Sarasotans need a bikini wax? Suna at Suna Salon on Palm. A haircut? Derek at Nuovo on 1st Street. You live in a city long enough, you’ve got your little spots. The best spot to get your nails done, the best brow shaper, the best dry cleaner.
You come to a new place and you have to discover anew all the “best spots” for all your integral needs. It can make one feel a little shabby I’ll tell you, cracked nail polish and bushy brows and all.
It had been about a month since we’d arrived in Tel Aviv. We had begun to get settled in and organized, the kids were napping soundly, and I declared to Lance that I was off for an hour. It was time to venture out and find my “spot”.
I had passed by a gazillion little threadbare, old school looking esthetician salons on our walks up and down Ibn Gvirol. Certainly, there is no shortage of estheticians in this city. Only a dearth of confidence in the midst of plentiful options.
I walked into the small, simple, unadorned spot closest to our corner. ORA’s salon. The fair, pixie haired, forthcoming and slightly irreverent, apron clad woman was busy with another client and coolly asked if I have any problems. I shook my head diffidently, no, I just want a simple pedicure. She then got up to examine my feet and told me in point of fact, in her thick Ukrainian accent, that I have a problem. My skin is very thin. This requires a medical pedicure. Come back in a half hour.
I returned a half hour later, unstrapped my sandals, and Ora set to work while I began making small talk. We’re new here, just moved, trying to get situated and find the good spots… Work? Teaching, writing… My husband is a musician by the way if you happen to have any contacts in the world of music…
Now the ball was in her court. And she served and swung and struck like a pro. Yes well there’s this person, and that person. Maybe so and so can help him. And for you, you should look at such and such. Hey if I can help I will. Whatever I can do to be of assistance. Look it’s nothing at all. If I can help why not.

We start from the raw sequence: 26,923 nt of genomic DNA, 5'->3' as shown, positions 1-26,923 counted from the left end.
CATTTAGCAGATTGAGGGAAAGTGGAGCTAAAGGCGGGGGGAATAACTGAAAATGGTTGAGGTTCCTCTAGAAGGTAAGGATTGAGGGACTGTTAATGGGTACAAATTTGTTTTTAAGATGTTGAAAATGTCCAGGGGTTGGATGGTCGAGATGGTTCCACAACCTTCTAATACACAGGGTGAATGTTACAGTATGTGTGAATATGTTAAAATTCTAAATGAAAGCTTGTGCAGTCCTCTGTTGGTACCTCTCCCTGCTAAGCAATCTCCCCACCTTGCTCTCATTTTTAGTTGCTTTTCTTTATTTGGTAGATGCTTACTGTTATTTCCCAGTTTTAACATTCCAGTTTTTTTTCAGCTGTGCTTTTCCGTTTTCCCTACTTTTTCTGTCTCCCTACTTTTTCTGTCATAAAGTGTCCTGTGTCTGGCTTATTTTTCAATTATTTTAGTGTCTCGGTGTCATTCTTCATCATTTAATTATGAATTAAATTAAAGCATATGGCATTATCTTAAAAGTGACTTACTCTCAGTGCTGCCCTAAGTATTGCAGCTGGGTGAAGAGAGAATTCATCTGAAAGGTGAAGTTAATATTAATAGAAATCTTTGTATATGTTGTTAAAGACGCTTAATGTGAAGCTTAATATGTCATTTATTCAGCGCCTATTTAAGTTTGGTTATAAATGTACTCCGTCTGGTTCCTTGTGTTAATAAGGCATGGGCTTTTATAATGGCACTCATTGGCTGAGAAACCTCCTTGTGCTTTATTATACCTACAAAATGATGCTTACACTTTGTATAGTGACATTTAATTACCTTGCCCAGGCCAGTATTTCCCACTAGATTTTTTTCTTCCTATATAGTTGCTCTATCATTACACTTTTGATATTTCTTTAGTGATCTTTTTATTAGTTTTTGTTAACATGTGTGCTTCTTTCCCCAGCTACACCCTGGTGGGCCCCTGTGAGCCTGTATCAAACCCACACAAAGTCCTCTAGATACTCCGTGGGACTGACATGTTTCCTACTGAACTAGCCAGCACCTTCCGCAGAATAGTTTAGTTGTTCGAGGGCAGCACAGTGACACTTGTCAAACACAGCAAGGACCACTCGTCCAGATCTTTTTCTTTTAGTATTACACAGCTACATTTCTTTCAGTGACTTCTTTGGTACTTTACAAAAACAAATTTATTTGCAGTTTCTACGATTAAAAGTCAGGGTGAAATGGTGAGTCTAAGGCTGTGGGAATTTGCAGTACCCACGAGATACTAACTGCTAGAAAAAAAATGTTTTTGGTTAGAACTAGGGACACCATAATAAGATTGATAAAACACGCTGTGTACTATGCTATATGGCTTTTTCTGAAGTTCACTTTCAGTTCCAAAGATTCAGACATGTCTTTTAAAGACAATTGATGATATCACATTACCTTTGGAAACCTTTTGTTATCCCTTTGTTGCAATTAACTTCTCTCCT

The list of potential contacts was interrupted only to signal the shift from clean, exfoliated feet to color and polish. But the question of color choice was cloaked by a poised statement: “Color? This is your personality! No doubt about it. This shade of purple that you never would have selected or even considered yourself, is totally and absolutely you.” And thus I was spared the typically protracted cogitation process while ambling by the polishes (rich? nude? sassy? delicate? this shade or that nearly identical one but with a nuanced and surely significant difference? time to read the cutesy titles of each — invariably the decisive factor (“tease-y does it” trumps “yucatan if you want to”)). Turns out I was actually slightly relieved to learn that here, Ora the pedicurist chooses the color because she knows best.
I left, happy with my spanking nails (and arched brows by Ora’s partner Svetlana) and headed home, feeling like a new woman. As I turn onto our street, my phone rings. Ora the pedicurist. Write down this number for Lance. Dalia Atlas, a conductor, I just spoke with her, she’ll be happy to meet with him.
Later that day, on my evening walk with Lance and the kids, as we passed by Ora’s salon, I decided to walk in and introduce my gang to her. She glanced at Lance and her eyes glimmered. She later confided to me that my husband has captured her heart and assured me that she and I will go see him conduct together.
A few days later, another phone call: It’s Ora the pedicurist, there’s a woman here with me now who might have some ideas for Lance, what’s your number (to the woman)?, jot this down…
And so Lance has his Israeli version of an agent: Ora the pedicurist. Why just yesterday, several weeks after our first encounter with her, he gets a text from a dancer who tells him to send his materials to some conductor. “I met you outside Ora’s salon”, the SMS indicated.
It’s all about finding the right spots.